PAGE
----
Jurgen Klopp said it best. On Friday he dismissed the idea that Kevin De Bruyne's injury would derail Manchester City's bid to defend their Premier League title, and he even went one step further, reminding supporters across that country the anybody celebrating the Belgian's set-back is "an asshole".
On the evidence of City's first game without their best player, he was spot on.
As the champions tore into Huddersfield, the team that caused them so many problems last season, it was easy to forget that De Bruyne was not out there on the pitch.
Huddersfield allowed City just seven shots on target in two games last season, their lowest total of a free-scoring campaign. City had managed seven shots on target by half-time on Sunday.
There was nothing the Terriers could do to stop the onslaught. Pep Guardiola, not for the first time, named a line-up that made very little sense to neither fans nor journalists, but of course the players knew exactly what was expected of them.
This City team, charged with improving upon a 100-point season, already seem to be at the stage where they can field completely different teams from week to week, depending on the threat posed by the opposition.
The idea of their strongest XI is dead.
Kyle Walker, Leroy Sane, Riyad Mahrez and Raheem Sterling were all left on the bench. Supporters were concerned about a lack of pace, but this was not a game for speed, it was a game for intricacy, and Guardiola cut his cloth accordingly.
Guardiola went with intelligent, technically-gifted players. Not that those left on the bench are not intelligent or technically gifted, of course, it's just that Bernardo Silva, David Silva and Ilkay Gundogan take a little bit more care with the ball, and they combined with Fernandinho, the mainstay of the midfield, superbly.
They were charged with picking Huddersfield apart through the middle, exchanging passes and firing balls into the strikers, or out to the left.
The strikers were both Gabriel Jesus and Sergio Aguero, who dropped deep to take passes off their midfielders, without forgetting that they need to be in the box to put their chances away.
And what chance did Huddersfield have when even City's goalkeeper was providing the service to them? Ederson added a new dimension to the Blues' game last season with his marvellous array of passing. Push up on him and City will play around you and into the spaces, sit deep and City will have time to play it around you anyway. And then, as we saw on Sunday, sometimes it doesn't matter what you do.
The Brazilian created many goals last season but he was never credited with an assist. He got one here as he launched the ball 70 yards, over the Terriers' best-laid plans, and picked out Aguero. The Argentine darted in behind and made mugs of those who scrambled back to cover.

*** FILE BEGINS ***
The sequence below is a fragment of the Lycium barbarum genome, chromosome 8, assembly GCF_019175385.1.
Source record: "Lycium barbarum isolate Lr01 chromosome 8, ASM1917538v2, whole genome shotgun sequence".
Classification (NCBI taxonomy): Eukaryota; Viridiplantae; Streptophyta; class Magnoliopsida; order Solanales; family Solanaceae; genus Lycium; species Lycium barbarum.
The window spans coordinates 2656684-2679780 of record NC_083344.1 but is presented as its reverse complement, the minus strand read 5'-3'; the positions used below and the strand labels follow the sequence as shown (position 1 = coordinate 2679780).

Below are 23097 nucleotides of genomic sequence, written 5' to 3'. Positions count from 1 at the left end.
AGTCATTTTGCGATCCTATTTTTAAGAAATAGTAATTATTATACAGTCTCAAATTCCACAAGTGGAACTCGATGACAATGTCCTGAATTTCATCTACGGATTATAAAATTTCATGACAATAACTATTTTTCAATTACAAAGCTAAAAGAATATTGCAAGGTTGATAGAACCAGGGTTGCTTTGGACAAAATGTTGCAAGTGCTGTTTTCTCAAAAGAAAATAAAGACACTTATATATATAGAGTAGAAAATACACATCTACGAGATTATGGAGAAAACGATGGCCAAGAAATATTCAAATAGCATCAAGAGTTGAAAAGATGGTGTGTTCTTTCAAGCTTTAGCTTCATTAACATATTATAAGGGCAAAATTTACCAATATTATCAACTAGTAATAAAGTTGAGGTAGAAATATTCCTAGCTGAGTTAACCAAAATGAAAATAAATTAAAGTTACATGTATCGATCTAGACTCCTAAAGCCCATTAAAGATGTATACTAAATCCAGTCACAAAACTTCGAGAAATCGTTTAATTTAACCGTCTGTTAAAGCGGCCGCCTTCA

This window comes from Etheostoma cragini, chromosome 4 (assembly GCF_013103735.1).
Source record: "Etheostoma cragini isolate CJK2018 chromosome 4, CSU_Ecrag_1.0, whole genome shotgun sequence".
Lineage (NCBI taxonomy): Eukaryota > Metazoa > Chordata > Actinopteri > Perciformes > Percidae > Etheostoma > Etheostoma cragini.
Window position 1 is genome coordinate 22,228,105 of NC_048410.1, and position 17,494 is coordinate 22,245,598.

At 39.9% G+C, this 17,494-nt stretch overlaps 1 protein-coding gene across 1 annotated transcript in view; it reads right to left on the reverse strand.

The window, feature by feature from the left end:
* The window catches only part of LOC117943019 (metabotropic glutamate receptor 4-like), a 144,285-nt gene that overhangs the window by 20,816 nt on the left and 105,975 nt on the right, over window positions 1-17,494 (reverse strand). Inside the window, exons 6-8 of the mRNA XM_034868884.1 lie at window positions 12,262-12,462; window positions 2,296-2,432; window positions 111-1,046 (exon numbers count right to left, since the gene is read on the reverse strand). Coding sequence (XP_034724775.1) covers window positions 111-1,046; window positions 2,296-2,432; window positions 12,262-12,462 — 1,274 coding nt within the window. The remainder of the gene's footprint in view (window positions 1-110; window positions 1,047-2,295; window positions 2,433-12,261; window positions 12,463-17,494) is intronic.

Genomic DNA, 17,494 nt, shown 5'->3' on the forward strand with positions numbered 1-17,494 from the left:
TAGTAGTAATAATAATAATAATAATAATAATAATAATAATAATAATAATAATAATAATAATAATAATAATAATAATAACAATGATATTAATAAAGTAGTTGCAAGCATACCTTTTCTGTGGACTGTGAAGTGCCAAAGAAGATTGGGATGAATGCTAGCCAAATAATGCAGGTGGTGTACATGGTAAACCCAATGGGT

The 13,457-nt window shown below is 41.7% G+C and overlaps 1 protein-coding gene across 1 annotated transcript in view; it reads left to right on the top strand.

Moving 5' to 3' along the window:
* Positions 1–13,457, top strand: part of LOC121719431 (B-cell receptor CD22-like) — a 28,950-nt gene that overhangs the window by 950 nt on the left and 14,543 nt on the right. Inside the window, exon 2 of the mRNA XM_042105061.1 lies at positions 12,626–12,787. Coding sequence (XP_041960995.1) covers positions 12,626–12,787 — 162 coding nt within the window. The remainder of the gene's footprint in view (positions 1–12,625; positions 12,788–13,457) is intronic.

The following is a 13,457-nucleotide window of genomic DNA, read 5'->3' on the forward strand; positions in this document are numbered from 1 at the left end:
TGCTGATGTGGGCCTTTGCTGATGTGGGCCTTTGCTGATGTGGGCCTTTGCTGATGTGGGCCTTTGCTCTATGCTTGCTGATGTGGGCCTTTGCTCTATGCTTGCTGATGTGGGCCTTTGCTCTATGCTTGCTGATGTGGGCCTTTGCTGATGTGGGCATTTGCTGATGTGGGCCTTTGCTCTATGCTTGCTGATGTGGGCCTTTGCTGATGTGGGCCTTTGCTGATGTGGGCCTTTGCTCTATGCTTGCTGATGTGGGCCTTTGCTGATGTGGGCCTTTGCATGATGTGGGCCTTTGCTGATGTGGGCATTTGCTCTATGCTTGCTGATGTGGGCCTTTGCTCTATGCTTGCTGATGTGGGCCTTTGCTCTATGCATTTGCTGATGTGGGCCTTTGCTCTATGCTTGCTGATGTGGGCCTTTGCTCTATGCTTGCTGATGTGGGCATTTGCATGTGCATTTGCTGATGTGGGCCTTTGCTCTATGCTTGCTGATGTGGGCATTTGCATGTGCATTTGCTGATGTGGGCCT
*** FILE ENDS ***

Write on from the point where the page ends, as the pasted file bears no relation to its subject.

It was not a normal goal and this is not a normal team. Ostensibly City played a 3-5-2 but there was nothing traditional or familiar about it. There was no need for a classic right-back, because the back three, with the help of Bernardo Silva, covered off that flank. Bernardo Silva did not stay particularly wide on the right, either, but it didn't matter, because Benjamin Mendy was on the left.
The Frenchman's particular set of skills ensured he was as dangerous as any of his team-mates. Just like at Arsenal last weekend he burst forward to cover around 30 yards by himself to set up his side's second goal.
Here, unlike at Arsenal, he received the ball under pressure, but he skipped past his markers with ease to open up the space in front of him. He galloped into it and provided Jesus with his first goal of the season. He then had a huge hand in City's third, his low cross too hot for Ben Hamer to handle, and definitely registered an assist for the hosts' fifth, when Aguero flicked in deftly.
That was another hat-trick for City's record scorer. He now has nine in the Premier League, only two shy of all-time EPL hat-trick record-holder Alan Shearer.
Huddersfield would have known about the threat of Mendy and Aguero but there was little they could do to stop it, proof if needed that you're no better off sitting deep against City than you are trying anything more adventurous.
Another reminder of that came with City's fourth goal; for that David Silva curled home a beautiful free-kick. And then City turned to their bench. Riyad Mahrez, the club's record signing, replaced David Silva. As soon as Aguero had clinched his hat-trick City brought on Sane, as electric a young player as any in the world. Then followed Phil Foden, one of England's brightest hopes.
As the Simpson's memes posted on Twitter suggested, this was cruel. Huddersfield were already dead. City simply had too many options, too many solutions. The Terriers will not be the only team to discover this over the course of the campaign.
Up in the stands, as City partied on the pitch, the TV cameras panned to Fabian Delph. Delph was integral to City's title win last season and he will have a role to play in the coming weeks and months, but he was left to laugh and joke with his son in the posh seats on Sunday, and it was easy to forget that he had not even made the match day squad.
What hope did Delph have when City made us all forget about player as gifted as De Bruyne?